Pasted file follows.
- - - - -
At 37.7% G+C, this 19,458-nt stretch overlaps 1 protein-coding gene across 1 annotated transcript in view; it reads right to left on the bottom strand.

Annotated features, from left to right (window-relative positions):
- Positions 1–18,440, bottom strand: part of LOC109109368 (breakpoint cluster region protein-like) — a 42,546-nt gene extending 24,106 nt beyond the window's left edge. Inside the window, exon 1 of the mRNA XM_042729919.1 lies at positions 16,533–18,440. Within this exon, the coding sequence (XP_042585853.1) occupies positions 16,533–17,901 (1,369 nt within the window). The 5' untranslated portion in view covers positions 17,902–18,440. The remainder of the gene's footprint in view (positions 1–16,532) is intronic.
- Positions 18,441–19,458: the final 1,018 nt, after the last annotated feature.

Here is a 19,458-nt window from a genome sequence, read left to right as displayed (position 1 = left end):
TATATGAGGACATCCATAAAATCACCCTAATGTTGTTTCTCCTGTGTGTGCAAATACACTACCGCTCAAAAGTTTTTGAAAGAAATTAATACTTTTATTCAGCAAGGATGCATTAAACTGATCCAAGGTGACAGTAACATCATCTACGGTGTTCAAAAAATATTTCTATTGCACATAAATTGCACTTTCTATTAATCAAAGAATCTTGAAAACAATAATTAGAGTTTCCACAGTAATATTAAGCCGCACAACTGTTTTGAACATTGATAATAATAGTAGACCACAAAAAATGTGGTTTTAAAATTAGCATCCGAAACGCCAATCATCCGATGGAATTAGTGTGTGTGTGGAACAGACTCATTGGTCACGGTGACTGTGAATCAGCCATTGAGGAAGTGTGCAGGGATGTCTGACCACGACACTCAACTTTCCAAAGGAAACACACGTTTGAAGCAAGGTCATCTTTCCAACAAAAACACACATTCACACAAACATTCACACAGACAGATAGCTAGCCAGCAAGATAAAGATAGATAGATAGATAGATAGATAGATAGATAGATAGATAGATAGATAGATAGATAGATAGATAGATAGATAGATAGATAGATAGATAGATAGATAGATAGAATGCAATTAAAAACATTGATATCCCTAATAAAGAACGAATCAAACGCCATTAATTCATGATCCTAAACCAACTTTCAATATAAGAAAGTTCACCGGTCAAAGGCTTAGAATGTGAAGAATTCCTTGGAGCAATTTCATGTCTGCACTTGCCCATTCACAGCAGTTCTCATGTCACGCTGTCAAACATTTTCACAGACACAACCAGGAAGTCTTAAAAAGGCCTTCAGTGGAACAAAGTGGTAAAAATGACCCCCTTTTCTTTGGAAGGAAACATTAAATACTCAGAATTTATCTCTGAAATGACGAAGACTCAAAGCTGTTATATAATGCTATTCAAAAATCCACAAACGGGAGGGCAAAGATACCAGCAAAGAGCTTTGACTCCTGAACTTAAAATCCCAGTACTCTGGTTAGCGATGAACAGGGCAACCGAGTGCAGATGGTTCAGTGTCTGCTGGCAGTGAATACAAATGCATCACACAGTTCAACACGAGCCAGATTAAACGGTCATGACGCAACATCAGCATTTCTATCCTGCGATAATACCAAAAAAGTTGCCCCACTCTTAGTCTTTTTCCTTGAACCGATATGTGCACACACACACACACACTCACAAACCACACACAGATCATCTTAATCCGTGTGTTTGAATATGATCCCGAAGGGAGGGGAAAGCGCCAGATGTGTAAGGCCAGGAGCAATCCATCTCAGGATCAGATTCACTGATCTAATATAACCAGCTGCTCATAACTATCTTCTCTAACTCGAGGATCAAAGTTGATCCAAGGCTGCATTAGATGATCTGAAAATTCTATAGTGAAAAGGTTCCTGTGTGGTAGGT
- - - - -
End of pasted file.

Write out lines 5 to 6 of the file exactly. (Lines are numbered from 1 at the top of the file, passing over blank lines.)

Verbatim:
Here is a 19,458-nt window from a genome sequence, read left to right as displayed (position 1 = left end):
TATATGAGGACATCCATAAAATCACCCTAATGTTGTTTCTCCTGTGTGTGCAAATACACTACCGCTCAAAAGTTTTTGAAAGAAATTAATACTTTTATTCAGCAAGGATGCATTAAACTGATCCAAGGTGACAGTAACATCATCTACGGTGTTCAAAAAATATTTCTATTGCACATAAATTGCACTTTCTATTAATCAAAGAATCTTGAAAACAATAATTAGAGTTTCCACAGTAATATTAAGCCGCACAACTGTTTTGAACATTGATAATAATAGTAGACCACAAAAAATGTGGTTTTAAAATTAGCATCCGAAACGCCAATCATCCGATGGAATTAGTGTGTGTGTGGAACAGACTCATTGGTCACGGTGACTGTGAATCAGCCATTGAGGAAGTGTGCAGGGATGTCTGACCACGACACTCAACTTTCCAAAGGAAACACACGTTTGAAGCAAGGTCATCTTTCCAACAAAAACACACATTCACACAAACATTCACACAGACAGATAGCTAGCCAGCAAGATAAAGATAGATAGATAGATAGATAGATAGATAGATAGATAGATAGATAGATAGATAGATAGATAGATAGATAGATAGATAGATAGATAGATAGATAGATAGATAGAATGCAATTAAAAACATTGATATCCCTAATAAAGAACGAATCAAACGCCATTAATTCATGATCCTAAACCAACTTTCAATATAAGAAAGTTCACCGGTCAAAGGCTTAGAATGTGAAGAATTCCTTGGAGCAATTTCATGTCTGCACTTGCCCATTCACAGCAGTTCTCATGTCACGCTGTCAAACATTTTCACAGACACAACCAGGAAGTCTTAAAAAGGCCTTCAGTGGAACAAAGTGGTAAAAATGACCCCCTTTTCTTTGGAAGGAAACATTAAATACTCAGAATTTATCTCTGAAATGACGAAGACTCAAAGCTGTTATATAATGCTATTCAAAAATCCACAAACGGGAGGGCAAAGATACCAGCAAAGAGCTTTGACTCCTGAACTTAAAATCCCAGTACTCTGGTTAGCGATGAACAGGGCAACCGAGTGCAGATGGTTCAGTGTCTGCTGGCAGTGAATACAAATGCATCACACAGTTCAACACGAGCCAGATTAAACGGTCATGACGCAACATCAGCATTTCTATCCTGCGATAATACCAAAAAAGTTGCCCCACTCTTAGTCTTTTTCCTTGAACCGATATGTGCACACACACACACACACTCACAAACCACACACAGATCATCTTAATCCGTGTGTTTGAATATGATCCCGAAGGGAGGGGAAAGCGCCAGATGTGTAAGGCCAGGAGCAATCCATCTCAGGATCAGATTCACTGATCTAATATAACCAGCTGCTCATAACTATCTTCTCTAACTCGAGGATCAAAGTTGATCCAAGGCTGCATTAGATGATCTGAAAATTCTATAGTGAAAAGGTTCCTGTGTGGTAGGT